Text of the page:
J.D. Edwards users begin Quest for answers

DENVER – As 7,000 users, partners and customers arrived here over the weekend for the annual J.D. Edwards Quest Global users conference, many have been thinking, “”What will happen this morning?””

A week ago Monday they awoke to hear

JDE had agreed to be bought> by PeopleSoft Inc. in a US$1.5 billion stock swap set to be consummated late in the year. By Friday morning, Oracle Corp. was offering to buy PeopleSoft in a hostile all-cash US$5.1 billion proposal.

Oracle CEO Larry Ellison said that if he succeeds the JDE deal would be reviewed.

The conference officially starts Tuesday, but comments from Canadians gathered at a downtown restaurant Saturday night show how the atmosphere has changed.

“”Even if the Oracle deal doesn’t go through Ellison’s created doubt in the mind of any buyer of PeopleSoft or J.D.Edwards for the month of June,”” said Peter Weiler of Whitby, Ont.-based SCM Consulting, a former JDE staffer who specializes in JDE implementations. “”If I was a prospect down here, I wouldn’t know what to think.””

Mark Winkler, vice-president of finance for Unalloy-IWRC, a Brampton, Ont. Steel products distribution company which is pondering upgrading from JDE World to OneWorld on its AS/400 system, agreed. “Before we sign off we certainly will have to see where Edwards fits in with Oracle and PeopleSoft,” he said.

Asked Sunday if the Oracle bid is unsettling for business — and the 350 prospects JDE is bringing here this week to help wrap up sales — Victor Chayet, the company’s director of communications replied: “”Absolutely.””

To counter that, Chayet and his staff have worked virtually non-stop since Friday to get the message out to the press, financial and industry analysts and to customers that JDE isn’t close to death. That includes quickly printing up 15,000 palm-sized cards for distribution touting the PeopleSoft-JDE merger as one that will create solutions for users.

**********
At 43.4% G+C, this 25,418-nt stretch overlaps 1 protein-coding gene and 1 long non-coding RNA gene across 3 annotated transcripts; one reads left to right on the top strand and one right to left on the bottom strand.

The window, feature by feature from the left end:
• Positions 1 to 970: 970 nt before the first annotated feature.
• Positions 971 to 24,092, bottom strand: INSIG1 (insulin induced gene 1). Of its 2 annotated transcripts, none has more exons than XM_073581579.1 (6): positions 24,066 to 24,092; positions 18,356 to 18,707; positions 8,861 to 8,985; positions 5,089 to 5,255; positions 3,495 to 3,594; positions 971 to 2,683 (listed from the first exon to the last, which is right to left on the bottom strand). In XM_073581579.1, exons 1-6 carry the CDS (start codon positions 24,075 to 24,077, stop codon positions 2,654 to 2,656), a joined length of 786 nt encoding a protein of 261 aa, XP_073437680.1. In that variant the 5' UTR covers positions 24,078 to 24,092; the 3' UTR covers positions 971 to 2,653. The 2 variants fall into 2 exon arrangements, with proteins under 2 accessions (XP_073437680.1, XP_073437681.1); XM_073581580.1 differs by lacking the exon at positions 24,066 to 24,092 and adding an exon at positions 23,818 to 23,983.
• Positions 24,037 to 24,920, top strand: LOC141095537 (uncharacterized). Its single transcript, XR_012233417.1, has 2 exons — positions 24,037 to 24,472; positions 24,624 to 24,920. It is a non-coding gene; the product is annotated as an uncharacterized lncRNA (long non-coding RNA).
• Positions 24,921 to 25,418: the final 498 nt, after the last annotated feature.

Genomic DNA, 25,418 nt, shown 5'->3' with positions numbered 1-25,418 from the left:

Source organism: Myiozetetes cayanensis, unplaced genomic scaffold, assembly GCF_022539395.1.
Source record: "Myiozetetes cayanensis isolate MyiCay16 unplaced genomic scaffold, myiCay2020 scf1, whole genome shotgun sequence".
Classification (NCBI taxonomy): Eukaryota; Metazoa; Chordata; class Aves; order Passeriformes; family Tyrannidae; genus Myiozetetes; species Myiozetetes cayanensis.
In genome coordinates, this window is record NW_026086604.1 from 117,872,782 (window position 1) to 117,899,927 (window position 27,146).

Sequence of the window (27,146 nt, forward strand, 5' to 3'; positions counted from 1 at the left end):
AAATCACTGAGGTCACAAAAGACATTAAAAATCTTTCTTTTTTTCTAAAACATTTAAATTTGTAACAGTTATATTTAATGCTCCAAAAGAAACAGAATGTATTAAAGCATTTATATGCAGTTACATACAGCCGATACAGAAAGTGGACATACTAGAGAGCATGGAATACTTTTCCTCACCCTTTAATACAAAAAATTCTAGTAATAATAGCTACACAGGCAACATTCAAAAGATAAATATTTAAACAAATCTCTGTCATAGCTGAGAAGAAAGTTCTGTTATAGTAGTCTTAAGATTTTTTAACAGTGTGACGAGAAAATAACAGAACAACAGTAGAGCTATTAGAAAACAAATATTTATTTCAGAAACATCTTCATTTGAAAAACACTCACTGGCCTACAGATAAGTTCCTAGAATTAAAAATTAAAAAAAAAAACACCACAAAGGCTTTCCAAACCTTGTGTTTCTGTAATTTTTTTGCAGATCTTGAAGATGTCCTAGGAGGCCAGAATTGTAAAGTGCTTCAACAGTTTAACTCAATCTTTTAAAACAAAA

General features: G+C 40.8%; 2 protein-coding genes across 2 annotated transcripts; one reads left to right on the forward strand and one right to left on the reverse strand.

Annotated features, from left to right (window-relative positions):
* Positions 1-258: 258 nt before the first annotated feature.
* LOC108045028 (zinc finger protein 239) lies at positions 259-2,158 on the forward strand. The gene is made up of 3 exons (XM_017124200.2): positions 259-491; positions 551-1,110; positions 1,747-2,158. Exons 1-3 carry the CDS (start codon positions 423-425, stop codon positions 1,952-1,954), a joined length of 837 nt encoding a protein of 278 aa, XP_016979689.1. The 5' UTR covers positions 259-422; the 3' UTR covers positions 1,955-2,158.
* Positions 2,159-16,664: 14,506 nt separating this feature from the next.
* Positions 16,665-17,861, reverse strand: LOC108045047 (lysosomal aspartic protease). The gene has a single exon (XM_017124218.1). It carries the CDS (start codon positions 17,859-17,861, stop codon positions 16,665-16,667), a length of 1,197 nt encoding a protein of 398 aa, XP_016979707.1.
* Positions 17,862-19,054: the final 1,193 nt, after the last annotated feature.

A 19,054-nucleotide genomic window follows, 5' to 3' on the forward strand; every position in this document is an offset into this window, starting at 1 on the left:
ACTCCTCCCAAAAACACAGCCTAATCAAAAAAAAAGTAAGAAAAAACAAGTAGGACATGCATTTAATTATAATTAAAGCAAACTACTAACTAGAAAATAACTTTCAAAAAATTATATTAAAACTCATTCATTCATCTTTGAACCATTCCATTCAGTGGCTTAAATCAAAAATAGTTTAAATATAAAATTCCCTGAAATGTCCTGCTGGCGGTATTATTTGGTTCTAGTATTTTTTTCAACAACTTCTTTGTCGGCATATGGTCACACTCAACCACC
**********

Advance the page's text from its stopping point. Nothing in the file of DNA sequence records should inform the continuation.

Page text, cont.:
Prospects will be reminded that thousands decided to come for this conference before the PeopleSoft proposal because of the strength of JDE products, Chayet said. Should that deal fall through, he argued, that value remains.

The message, Chayet said, is also that the Oracle deal is aimed at breaking up a merged enterprise resource planning software entity that would be second in the industry. Oracle’s proposal, he said, would remove product choice for customers.

However, he admitted those arguments won’t sway PeopleSoft shareholders. He also acknowledged JDE’s future could be shaky: Oracle would likely extinguish the company if it fell into its hands, he said.

Industry analysts, who before Friday had almost nothing but praise for the proposed PeopleSoft-JDE deal, had nothing but scorn for Ellison’s offer.

PeopleSoft customers will lose, argued Forrester Research analyst Laurie Orlov in a research note, because they will be forced to migrate over time to Oracle products or jump ship. Maintenance pricing will increase, she added. Meanwhile JDE customers “”move into a mystery zone”” waiting to see if Oracle buys it.

“I think some customers will pause a bit to see if the dust settles within a week,” agreed Daniel Duffy, president of Midrange Computer Group, who was interviewed from his Markam, Ont. Office after the Oracle announcement.

“But,” he added, “if they like the functionality of JDE or PeopleSoft I think they’ll go down that road. Because there’s got to be a transition, and whoever ends up owning who is not going to tick off the installed base.”

A JDE and PeopleSoft reseller, Duffy is rooting for their merger. “Done properly, it could be a match made in heaven.”

Another supporter of that deal is Jean-Marc Leboeuf, president of Createch Group of Montreal, a JDE reseller and distributor. “I have a hard time seeing the rationale behind Oracle’s move,” he said on Friday from his office.

Should the Oracle deal go through “it will create a bit of turmoil. It won’t serve the organizations because they’ll be inward focused for a while rather than to their customers. I believe Oracle’s move is a stunt, and it won’t materialize.”

“This smacks of pure marketeering to try and create a lot of noise and doubt in the marketplace,” Michael Etinson, president of Syntax.net, a JDE reseller interviewed from his Montreal office.

Meanwhile, Alison Wheeler, JDE’s Canadian manager, might be thinking of what she said to a reporter when she was boosting the PeopleSoft offer, a mere day before Oracle bid.

“I think it’s the beginning of consolidation in the industry, and fortunately we were the first and got to choose who we wanted to be involved with, versus a hostile environment.”

Comment: info@itbusiness.ca

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